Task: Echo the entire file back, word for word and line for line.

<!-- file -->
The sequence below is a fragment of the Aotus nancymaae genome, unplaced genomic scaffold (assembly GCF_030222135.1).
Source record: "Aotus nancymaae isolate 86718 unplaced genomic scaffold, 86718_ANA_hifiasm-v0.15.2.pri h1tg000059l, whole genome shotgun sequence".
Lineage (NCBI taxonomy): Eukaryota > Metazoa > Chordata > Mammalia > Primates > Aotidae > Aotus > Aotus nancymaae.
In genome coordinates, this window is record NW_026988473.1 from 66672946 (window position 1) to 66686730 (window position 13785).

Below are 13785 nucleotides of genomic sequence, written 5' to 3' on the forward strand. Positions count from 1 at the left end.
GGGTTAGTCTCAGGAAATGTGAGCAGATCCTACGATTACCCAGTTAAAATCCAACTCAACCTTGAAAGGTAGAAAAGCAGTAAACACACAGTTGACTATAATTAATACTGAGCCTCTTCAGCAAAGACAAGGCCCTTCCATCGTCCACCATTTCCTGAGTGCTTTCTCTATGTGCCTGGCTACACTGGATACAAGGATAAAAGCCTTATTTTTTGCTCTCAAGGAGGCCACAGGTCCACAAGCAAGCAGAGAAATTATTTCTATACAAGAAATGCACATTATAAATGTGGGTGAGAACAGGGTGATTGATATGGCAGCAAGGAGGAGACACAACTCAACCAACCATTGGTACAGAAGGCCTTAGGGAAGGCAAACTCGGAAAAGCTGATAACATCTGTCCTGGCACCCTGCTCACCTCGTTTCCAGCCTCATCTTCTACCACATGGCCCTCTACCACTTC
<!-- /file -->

The sequence below is a fragment of the Aotus nancymaae genome, unplaced genomic scaffold (assembly GCF_030222135.1).
Source record: "Aotus nancymaae isolate 86718 unplaced genomic scaffold, 86718_ANA_hifiasm-v0.15.2.pri h1tg000059l, whole genome shotgun sequence".
Lineage (NCBI taxonomy): Eukaryota > Metazoa > Chordata > Mammalia > Primates > Aotidae > Aotus > Aotus nancymaae.
In genome coordinates, this window is record NW_026988473.1 from 66672946 (window position 1) to 66686730 (window position 13785).

Below are 13785 nucleotides of genomic sequence, written 5' to 3' on the forward strand. Positions count from 1 at the left end.
GGGTTAGTCTCAGGAAATGTGAGCAGATCCTACGATTACCCAGTTAAAATCCAACTCAACCTTGAAAGGTAGAAAAGCAGTAAACACACAGTTGACTATAATTAATACTGAGCCTCTTCAGCAAAGACAAGGCCCTTCCATCGTCCACCATTTCCTGAGTGCTTTCTCTATGTGCCTGGCTACACTGGATACAAGGATAAAAGCCTTATTTTTTGCTCTCAAGGAGGCCACAGGTCCACAAGCAAGCAGAGAAATTATTTCTATACAAGAAATGCACATTATAAATGTGGGTGAGAACAGGGTGATTGATATGGCAGCAAGGAGGAGACACAACTCAACCAACCATTGGTACAGAAGGCCTTAGGGAAGGCAAACTCGGAAAAGCTGATAACATCTGTCCTGGCACCCTGCTCACCTCGTTTCCAGCCTCATCTTCTACCACATGGCCCTCTACCACTTC